Review article: new receptor targets for medical therapy in irritable bowel syndrome
Article first published online: 24 SEP 2009
© 2010 Blackwell Publishing Ltd
Alimentary Pharmacology & Therapeutics
Volume 31, Issue 1, pages 35–46, January 2010
How to Cite
CAMILLERI, M. (2010), Review article: new receptor targets for medical therapy in irritable bowel syndrome. Alimentary Pharmacology & Therapeutics, 31: 35–46. doi: 10.1111/j.1365-2036.2009.04153.x
- Issue published online: 2 DEC 2009
- Article first published online: 24 SEP 2009
- Publication data Submitted 30 June 2009 First decision 27 July 2009 Resubmitted 17 September 2009 Accepted 18 September 2009 Epub Accepted Article 24 September 2009
Background Despite setbacks to the approval of new medications for the treatment of irritable bowel syndrome, interim guidelines on endpoints for irritable bowel syndrome (IBS) trials have enhanced interest as new targets for medical therapy are proposed based on novel mechanisms or chemical entities.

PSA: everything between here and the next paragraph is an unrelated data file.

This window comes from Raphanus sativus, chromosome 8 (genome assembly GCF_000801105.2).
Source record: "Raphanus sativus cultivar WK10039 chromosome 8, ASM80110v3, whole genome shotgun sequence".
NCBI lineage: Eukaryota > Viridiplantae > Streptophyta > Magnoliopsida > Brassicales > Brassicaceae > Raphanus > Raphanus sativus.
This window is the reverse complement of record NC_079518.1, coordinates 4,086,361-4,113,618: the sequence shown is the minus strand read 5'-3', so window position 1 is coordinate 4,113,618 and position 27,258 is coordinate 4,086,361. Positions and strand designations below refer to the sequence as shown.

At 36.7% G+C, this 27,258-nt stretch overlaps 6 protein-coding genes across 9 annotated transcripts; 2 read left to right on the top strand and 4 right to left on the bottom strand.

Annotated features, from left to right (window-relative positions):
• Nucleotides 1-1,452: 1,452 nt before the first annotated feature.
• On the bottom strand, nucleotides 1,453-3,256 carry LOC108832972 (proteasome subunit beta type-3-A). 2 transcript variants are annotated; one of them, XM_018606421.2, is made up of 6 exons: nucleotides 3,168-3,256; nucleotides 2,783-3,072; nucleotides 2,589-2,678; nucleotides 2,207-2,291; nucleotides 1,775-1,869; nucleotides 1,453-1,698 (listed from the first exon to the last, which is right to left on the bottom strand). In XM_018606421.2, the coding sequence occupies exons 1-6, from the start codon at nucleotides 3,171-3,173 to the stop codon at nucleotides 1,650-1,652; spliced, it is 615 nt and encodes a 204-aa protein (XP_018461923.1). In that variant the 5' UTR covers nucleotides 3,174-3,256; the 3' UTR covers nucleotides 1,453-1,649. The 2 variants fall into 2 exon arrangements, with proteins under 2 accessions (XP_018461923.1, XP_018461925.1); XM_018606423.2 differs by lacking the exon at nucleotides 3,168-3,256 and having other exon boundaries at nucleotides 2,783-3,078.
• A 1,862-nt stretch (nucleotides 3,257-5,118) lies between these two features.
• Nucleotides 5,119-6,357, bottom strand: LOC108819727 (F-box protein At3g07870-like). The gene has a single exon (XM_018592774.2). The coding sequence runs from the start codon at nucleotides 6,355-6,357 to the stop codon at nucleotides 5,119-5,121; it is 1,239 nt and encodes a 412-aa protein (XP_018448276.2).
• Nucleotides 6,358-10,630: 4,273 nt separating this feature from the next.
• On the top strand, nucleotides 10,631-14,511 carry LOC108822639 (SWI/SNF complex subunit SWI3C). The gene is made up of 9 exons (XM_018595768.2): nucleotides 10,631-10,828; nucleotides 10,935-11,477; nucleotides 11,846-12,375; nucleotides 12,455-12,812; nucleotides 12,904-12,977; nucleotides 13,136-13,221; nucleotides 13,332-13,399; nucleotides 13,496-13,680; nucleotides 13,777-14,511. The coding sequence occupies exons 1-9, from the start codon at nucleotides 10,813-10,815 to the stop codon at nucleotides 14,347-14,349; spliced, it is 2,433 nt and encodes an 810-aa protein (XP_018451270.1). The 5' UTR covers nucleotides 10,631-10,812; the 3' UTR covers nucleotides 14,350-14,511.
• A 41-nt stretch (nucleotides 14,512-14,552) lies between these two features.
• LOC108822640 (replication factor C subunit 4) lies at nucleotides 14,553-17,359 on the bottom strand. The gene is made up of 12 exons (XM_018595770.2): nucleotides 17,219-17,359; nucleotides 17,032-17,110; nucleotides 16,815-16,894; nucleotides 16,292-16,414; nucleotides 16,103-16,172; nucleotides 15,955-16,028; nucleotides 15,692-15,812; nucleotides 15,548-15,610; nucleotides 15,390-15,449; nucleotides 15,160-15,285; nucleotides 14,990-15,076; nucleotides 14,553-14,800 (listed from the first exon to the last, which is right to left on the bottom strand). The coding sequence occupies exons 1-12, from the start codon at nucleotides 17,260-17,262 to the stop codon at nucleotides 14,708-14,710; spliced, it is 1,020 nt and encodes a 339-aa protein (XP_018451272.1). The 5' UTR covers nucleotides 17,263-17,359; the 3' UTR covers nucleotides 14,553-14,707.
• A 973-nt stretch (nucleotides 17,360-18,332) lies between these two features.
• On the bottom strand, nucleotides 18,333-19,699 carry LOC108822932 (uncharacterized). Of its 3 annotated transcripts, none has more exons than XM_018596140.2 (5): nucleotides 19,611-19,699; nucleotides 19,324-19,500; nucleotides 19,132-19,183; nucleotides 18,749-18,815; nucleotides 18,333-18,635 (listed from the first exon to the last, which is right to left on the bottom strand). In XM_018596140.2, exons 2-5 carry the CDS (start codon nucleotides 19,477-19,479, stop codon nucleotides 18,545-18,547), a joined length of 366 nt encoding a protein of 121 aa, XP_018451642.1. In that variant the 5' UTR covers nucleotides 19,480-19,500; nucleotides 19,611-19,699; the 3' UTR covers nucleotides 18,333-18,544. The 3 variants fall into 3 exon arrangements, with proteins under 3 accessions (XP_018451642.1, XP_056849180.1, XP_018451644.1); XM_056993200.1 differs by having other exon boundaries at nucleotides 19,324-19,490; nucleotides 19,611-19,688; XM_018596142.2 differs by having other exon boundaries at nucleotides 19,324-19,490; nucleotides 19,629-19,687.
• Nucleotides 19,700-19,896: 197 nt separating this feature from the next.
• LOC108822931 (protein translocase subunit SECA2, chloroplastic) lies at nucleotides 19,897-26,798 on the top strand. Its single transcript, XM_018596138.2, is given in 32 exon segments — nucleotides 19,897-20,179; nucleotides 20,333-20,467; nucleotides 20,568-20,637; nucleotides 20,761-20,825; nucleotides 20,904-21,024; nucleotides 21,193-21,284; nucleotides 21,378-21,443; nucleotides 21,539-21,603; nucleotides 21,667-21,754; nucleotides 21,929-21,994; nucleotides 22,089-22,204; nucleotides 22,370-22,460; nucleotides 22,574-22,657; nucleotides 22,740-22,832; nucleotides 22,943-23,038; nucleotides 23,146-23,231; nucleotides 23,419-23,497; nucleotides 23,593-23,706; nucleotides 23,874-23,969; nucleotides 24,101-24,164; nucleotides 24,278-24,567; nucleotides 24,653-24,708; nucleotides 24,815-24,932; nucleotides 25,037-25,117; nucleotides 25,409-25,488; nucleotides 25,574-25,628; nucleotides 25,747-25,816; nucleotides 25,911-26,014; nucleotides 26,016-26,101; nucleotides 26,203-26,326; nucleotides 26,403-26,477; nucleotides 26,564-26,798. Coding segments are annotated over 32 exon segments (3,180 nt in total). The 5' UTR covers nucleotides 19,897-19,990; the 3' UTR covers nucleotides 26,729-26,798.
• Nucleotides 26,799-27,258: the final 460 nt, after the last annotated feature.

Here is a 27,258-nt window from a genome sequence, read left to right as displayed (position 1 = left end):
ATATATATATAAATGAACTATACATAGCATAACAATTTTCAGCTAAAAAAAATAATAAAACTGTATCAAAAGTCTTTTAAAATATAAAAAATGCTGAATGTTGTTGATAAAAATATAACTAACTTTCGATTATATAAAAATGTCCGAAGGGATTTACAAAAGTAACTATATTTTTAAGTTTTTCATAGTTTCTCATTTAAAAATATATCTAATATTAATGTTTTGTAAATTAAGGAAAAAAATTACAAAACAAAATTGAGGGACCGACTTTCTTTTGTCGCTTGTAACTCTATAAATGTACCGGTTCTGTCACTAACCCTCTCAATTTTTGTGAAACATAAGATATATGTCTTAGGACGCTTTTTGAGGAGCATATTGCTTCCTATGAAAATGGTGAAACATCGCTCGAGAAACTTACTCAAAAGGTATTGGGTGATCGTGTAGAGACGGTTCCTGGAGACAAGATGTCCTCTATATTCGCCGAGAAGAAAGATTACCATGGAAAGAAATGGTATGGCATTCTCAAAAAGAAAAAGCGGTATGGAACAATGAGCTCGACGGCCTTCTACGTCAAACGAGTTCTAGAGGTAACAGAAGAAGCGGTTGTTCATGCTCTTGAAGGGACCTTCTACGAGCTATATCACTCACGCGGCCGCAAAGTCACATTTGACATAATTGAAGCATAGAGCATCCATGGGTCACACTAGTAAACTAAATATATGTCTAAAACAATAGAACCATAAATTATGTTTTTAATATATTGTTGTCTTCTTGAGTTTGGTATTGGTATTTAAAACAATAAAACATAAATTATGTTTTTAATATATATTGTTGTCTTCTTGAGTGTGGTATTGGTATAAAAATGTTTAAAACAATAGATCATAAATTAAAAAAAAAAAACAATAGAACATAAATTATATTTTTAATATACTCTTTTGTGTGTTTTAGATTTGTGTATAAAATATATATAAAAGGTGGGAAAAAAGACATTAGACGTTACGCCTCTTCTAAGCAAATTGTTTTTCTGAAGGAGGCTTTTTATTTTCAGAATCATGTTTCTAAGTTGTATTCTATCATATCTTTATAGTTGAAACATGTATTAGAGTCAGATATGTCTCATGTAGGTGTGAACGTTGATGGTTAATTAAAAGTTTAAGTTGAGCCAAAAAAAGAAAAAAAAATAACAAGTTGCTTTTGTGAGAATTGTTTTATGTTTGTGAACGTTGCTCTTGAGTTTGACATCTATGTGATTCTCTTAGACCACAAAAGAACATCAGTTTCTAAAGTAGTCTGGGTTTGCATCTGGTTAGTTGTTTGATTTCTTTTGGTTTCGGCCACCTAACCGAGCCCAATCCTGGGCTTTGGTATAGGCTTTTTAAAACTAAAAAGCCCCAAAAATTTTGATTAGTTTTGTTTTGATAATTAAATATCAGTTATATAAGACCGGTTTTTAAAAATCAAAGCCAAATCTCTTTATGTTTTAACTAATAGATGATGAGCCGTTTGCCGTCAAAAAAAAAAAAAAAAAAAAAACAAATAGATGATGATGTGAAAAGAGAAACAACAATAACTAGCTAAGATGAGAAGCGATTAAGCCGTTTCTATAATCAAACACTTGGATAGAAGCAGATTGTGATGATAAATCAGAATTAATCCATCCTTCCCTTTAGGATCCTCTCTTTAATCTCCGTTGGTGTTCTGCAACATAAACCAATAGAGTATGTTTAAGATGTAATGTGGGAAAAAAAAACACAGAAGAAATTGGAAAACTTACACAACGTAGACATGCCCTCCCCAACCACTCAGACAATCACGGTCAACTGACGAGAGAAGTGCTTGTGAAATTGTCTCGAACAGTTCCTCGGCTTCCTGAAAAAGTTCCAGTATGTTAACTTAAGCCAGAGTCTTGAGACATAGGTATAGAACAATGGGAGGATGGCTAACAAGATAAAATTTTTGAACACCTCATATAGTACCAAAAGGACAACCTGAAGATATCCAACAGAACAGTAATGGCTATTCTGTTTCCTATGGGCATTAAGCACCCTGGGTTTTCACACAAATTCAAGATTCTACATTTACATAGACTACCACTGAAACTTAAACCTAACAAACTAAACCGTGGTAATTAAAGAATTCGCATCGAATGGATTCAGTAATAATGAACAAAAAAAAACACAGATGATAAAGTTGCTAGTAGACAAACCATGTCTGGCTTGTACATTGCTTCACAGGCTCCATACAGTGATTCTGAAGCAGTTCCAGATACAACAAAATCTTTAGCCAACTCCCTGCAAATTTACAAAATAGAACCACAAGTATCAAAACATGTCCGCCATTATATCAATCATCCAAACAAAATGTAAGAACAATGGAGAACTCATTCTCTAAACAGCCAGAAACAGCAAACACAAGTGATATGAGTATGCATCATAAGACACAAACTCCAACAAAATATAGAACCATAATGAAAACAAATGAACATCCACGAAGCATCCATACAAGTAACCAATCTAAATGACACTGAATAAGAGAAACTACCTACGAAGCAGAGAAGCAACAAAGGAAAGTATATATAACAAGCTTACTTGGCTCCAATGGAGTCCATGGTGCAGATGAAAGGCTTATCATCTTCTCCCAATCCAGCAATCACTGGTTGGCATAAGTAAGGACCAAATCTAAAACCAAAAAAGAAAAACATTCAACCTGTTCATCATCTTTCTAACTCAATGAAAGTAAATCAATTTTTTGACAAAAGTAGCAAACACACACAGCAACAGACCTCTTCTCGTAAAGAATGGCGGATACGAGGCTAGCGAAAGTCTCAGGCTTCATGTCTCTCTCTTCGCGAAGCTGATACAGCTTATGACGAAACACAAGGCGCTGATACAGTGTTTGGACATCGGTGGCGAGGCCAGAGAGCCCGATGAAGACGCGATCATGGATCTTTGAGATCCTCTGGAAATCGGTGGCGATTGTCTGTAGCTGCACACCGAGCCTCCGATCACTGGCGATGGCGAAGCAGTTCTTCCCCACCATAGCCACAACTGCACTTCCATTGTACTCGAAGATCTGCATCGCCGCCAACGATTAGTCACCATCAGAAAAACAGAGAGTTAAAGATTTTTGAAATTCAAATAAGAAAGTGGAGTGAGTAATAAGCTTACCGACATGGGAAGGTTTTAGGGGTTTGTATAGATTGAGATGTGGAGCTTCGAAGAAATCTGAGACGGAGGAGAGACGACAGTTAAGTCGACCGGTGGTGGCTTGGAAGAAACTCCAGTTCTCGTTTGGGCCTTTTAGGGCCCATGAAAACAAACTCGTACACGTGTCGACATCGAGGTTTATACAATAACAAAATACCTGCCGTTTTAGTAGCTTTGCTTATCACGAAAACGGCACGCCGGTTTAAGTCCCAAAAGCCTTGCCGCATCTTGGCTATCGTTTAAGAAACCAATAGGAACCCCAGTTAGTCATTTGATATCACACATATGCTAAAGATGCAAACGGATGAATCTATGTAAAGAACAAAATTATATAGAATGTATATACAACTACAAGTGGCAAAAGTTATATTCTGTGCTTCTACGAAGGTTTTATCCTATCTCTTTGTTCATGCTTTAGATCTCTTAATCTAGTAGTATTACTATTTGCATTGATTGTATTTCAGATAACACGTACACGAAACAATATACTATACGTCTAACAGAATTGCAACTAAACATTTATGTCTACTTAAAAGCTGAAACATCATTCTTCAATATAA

Aims To review the approved lubiprostone, two targets that are not meeting expectations (tachykinins and corticotrophin-releasing hormone), the efficacy and safety of new 5-HT4 agonists, intestinal secretagogues (chloride channel activators, and guanylate cyclase-C agonists), bile acid modulation, anti-inflammatory agents and visceral analgesics.
Methods Review of selected articles based on PubMed search and clinically relevant information on mechanism of action, safety, pharmacodynamics and efficacy.
Results The spectrum of peripheral targets of medical therapy addresses chiefly the bowel dysfunction of IBS and these effects are associated with pain relief. The pivotal mechanisms responsible for the abdominal pain or visceral sensation in IBS are unknown. The new 5-HT4 agonists are more specific than older agents and show cardiovascular safety to date. Secretory agents have high specificity, low bioavailability and high efficacy. The potential risks of agents ‘borrowed’ from other indications (such as hyperlipidaemia, inflammatory bowel disease or somatic pain) deserve further study.
Conclusions There is reason for optimism in medical treatment of IBS with a spectrum of agents to treat bowel dysfunction. However, visceral analgesic treatments are still suboptimal.